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Schacht v. Brown

decided: April 8, 1983.


Appeals from the United States District Court for the Northern District of Illinois, Eastern Division. No. 81 C 1475 -- THOMAS R. McMILLEN, Judge.

Cummings, Chief Judge, Wood, Circuit Judge, and Hoffman, Senior District Judge.*fn*

Author: Wood

WOOD, Circuit Judge.

This is an interlocutory appeal from the district court's order denying defendants' motion to dismiss the complaint; it was certified to this court for resolution of controlling questions of law, pursuant to 28 U.S.C. § 1292(b). While the district court did not limit its certification to a particular question, it stated that it viewed the "controlling question" to be whether the plaintiff may sue for the type of injury he alleges here under the Racketeer Influenced and Corrupt Organizations Act, 18 U.S.C. §§ 1961-1968 (hereinafter, RICO). In order to reach this jurisdictional issue, however, we find it first necessary to determine the standing of the plaintiff, the Director of Insurance of the State of Illinois (Director), who is the statutory liquidator of Reserve Insurance Company (Reserve), to maintain the action, and to determine the sufficiency of the complaint. We conclude that the Director has standing, that his complaint is sufficient, and that it alleges an injury which may be redressed by a civil action under RICO.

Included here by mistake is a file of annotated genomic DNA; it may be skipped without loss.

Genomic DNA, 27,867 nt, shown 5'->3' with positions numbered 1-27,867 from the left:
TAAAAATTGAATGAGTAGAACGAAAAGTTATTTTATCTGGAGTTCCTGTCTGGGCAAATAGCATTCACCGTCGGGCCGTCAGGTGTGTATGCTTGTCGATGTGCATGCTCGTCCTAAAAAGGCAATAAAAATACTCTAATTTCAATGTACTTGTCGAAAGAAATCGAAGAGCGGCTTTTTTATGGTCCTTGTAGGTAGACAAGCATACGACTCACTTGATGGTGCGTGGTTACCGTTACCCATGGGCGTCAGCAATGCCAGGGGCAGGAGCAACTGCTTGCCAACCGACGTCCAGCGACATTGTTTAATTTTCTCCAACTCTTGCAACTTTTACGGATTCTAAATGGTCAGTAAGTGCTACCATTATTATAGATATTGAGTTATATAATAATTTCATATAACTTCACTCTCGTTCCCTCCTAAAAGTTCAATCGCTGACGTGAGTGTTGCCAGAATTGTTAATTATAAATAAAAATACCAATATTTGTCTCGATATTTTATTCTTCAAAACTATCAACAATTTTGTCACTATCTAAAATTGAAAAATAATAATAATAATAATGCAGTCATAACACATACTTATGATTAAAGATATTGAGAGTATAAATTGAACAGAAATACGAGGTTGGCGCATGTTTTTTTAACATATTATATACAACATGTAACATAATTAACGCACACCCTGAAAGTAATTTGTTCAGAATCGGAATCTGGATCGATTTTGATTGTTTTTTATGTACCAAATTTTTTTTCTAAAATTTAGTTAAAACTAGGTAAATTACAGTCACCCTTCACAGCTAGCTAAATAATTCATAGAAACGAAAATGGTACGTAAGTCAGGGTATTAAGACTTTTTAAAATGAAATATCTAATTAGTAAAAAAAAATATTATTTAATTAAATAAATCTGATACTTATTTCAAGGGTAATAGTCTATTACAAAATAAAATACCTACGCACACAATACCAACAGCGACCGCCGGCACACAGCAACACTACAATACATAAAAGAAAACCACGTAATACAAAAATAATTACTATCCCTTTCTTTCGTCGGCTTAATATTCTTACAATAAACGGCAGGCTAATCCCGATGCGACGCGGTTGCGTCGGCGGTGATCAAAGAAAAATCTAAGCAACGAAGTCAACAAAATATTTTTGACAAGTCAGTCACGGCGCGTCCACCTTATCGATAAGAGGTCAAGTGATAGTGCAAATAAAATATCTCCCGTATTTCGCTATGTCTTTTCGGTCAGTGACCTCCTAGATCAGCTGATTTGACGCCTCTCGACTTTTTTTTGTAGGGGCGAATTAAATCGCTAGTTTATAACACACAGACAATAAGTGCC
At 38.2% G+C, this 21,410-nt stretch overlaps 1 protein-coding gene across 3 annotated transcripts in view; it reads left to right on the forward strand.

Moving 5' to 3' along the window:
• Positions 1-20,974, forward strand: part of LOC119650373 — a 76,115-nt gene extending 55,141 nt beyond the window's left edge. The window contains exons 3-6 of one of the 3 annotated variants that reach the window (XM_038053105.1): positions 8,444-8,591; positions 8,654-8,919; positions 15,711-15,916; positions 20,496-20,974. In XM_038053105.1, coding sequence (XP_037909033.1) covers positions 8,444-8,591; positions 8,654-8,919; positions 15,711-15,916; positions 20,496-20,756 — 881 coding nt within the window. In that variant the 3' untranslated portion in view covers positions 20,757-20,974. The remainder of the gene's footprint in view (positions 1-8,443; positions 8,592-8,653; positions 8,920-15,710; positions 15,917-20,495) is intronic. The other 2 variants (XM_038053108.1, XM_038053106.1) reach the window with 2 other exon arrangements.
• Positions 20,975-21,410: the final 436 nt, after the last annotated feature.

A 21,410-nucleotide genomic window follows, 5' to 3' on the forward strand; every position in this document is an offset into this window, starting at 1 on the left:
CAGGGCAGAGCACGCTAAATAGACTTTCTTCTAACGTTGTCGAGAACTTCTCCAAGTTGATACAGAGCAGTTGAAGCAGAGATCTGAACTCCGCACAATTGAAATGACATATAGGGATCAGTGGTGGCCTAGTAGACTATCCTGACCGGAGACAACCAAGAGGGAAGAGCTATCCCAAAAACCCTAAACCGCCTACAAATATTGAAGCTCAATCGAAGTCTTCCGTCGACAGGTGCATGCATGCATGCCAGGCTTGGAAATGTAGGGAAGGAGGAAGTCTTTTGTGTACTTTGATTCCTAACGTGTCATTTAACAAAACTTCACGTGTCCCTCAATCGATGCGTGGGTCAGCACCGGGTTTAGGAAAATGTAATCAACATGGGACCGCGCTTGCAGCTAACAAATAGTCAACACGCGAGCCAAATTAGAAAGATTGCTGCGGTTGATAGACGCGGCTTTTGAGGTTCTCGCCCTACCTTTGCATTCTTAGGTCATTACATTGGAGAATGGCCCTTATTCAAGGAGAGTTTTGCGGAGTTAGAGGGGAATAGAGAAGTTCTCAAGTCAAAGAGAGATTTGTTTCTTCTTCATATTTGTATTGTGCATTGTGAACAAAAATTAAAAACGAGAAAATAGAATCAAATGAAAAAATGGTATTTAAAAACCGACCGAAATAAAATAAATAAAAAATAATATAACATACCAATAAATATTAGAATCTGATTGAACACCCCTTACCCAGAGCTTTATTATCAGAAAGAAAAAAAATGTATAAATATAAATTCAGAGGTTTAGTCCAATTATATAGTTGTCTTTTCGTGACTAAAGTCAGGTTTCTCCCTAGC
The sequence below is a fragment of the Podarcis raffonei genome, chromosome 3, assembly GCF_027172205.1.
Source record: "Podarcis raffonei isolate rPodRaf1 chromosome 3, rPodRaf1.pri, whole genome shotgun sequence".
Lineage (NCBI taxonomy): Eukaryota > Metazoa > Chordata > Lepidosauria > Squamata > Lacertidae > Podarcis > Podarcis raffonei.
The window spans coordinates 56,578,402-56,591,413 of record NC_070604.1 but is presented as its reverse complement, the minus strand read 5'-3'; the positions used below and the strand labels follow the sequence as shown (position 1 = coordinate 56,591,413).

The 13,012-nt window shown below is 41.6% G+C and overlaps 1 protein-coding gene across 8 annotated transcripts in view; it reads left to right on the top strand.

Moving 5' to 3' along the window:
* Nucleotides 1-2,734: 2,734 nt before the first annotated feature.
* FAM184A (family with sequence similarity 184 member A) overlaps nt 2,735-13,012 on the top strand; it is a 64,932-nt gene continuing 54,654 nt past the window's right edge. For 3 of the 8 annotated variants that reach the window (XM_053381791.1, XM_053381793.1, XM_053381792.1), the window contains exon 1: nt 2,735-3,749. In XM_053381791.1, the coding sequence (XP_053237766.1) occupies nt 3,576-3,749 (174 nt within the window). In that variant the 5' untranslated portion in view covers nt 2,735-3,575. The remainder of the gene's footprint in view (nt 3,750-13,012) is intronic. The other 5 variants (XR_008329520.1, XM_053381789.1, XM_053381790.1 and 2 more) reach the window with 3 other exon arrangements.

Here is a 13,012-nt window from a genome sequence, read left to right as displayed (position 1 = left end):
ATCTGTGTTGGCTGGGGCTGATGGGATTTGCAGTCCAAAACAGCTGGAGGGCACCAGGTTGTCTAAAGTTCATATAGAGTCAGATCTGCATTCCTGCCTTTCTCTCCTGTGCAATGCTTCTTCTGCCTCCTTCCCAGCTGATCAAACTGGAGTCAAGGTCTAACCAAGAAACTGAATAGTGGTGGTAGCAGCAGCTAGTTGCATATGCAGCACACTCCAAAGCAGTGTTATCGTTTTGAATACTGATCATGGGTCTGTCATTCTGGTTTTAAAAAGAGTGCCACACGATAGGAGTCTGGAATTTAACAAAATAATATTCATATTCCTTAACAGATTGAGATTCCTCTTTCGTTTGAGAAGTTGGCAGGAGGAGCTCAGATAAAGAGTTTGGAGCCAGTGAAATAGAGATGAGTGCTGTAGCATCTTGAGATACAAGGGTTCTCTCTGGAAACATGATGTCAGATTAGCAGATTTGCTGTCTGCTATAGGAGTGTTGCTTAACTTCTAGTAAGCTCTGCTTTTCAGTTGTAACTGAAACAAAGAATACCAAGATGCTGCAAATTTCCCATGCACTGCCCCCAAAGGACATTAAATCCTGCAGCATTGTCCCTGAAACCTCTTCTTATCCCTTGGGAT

I. Factual Background

Although the alleged events giving rise to this action are complex, they may be outlined briefly for the purposes of this appeal. The main focus of the allegations is that, as a result of the fraudulent actions of the various defendants, Reserve's corporate parent was caused to continue Reserve in business even though the latter was insolvent, and was caused to saddle Reserve with additional liabilities and drive deeper into insolvency, all of which consequences resulted in damage to Reserve, as well as its policyholders and creditors, exceeding $100,000,000.